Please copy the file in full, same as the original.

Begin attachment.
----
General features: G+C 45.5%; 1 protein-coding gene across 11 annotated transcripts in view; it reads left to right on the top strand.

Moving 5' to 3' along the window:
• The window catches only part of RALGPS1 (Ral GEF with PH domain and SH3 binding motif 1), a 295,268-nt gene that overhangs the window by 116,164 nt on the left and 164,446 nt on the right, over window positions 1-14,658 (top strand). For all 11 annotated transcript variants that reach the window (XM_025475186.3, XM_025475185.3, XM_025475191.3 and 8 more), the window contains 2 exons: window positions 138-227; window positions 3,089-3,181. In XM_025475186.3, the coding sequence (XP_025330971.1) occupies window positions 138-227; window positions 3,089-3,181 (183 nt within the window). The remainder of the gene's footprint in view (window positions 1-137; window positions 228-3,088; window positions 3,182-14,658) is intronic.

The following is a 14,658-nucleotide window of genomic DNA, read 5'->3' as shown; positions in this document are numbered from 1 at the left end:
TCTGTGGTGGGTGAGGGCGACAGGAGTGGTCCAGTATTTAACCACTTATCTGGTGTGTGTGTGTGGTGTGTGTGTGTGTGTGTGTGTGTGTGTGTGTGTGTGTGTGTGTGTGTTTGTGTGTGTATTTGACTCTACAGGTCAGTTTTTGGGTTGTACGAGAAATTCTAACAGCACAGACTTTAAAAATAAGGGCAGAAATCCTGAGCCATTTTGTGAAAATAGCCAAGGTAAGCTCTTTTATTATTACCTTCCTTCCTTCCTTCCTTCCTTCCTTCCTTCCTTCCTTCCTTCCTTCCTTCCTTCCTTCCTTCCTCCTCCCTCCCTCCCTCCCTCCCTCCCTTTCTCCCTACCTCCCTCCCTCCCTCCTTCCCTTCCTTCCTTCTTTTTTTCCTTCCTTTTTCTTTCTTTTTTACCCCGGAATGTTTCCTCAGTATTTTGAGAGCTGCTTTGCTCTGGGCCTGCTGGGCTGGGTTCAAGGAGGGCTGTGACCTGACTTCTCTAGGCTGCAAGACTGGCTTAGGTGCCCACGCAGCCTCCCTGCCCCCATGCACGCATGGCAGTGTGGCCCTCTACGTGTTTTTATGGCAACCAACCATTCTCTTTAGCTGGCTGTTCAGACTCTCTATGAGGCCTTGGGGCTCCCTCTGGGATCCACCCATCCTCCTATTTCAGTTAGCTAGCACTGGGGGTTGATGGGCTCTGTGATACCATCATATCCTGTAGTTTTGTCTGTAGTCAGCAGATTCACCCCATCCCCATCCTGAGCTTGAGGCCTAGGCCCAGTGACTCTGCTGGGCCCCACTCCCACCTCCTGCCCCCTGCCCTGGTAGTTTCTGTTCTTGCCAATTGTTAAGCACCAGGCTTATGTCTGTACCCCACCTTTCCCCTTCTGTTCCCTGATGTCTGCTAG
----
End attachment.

General features: G+C 45.5%; 1 protein-coding gene across 11 annotated transcripts in view; it reads left to right on the top strand.

Moving 5' to 3' along the window:
• The window catches only part of RALGPS1 (Ral GEF with PH domain and SH3 binding motif 1), a 295,268-nt gene that overhangs the window by 116,164 nt on the left and 164,446 nt on the right, over window positions 1-14,658 (top strand). For all 11 annotated transcript variants that reach the window (XM_025475186.3, XM_025475185.3, XM_025475191.3 and 8 more), the window contains 2 exons: window positions 138-227; window positions 3,089-3,181. In XM_025475186.3, the coding sequence (XP_025330971.1) occupies window positions 138-227; window positions 3,089-3,181 (183 nt within the window). The remainder of the gene's footprint in view (window positions 1-137; window positions 228-3,088; window positions 3,182-14,658) is intronic.

The following is a 14,658-nucleotide window of genomic DNA, read 5'->3' as shown; positions in this document are numbered from 1 at the left end:
TCTGTGGTGGGTGAGGGCGACAGGAGTGGTCCAGTATTTAACCACTTATCTGGTGTGTGTGTGTGGTGTGTGTGTGTGTGTGTGTGTGTGTGTGTGTGTGTGTGTGTGTGTGTTTGTGTGTGTATTTGACTCTACAGGTCAGTTTTTGGGTTGTACGAGAAATTCTAACAGCACAGACTTTAAAAATAAGGGCAGAAATCCTGAGCCATTTTGTGAAAATAGCCAAGGTAAGCTCTTTTATTATTACCTTCCTTCCTTCCTTCCTTCCTTCCTTCCTTCCTTCCTTCCTTCCTTCCTTCCTTCCTTCCTTCCTCCTCCCTCCCTCCCTCCCTCCCTCCCTTTCTCCCTACCTCCCTCCCTCCCTCCTTCCCTTCCTTCCTTCTTTTTTTCCTTCCTTTTTCTTTCTTTTTTACCCCGGAATGTTTCCTCAGTATTTTGAGAGCTGCTTTGCTCTGGGCCTGCTGGGCTGGGTTCAAGGAGGGCTGTGACCTGACTTCTCTAGGCTGCAAGACTGGCTTAGGTGCCCACGCAGCCTCCCTGCCCCCATGCACGCATGGCAGTGTGGCCCTCTACGTGTTTTTATGGCAACCAACCATTCTCTTTAGCTGGCTGTTCAGACTCTCTATGAGGCCTTGGGGCTCCCTCTGGGATCCACCCATCCTCCTATTTCAGTTAGCTAGCACTGGGGGTTGATGGGCTCTGTGATACCATCATATCCTGTAGTTTTGTCTGTAGTCAGCAGATTCACCCCATCCCCATCCTGAGCTTGAGGCCTAGGCCCAGTGACTCTGCTGGGCCCCACTCCCACCTCCTGCCCCCTGCCCTGGTAGTTTCTGTTCTTGCCAATTGTTAAGCACCAGGCTTATGTCTGTACCCCACCTTTCCCCTTCTGTTCCCTGATGTCTGCTAG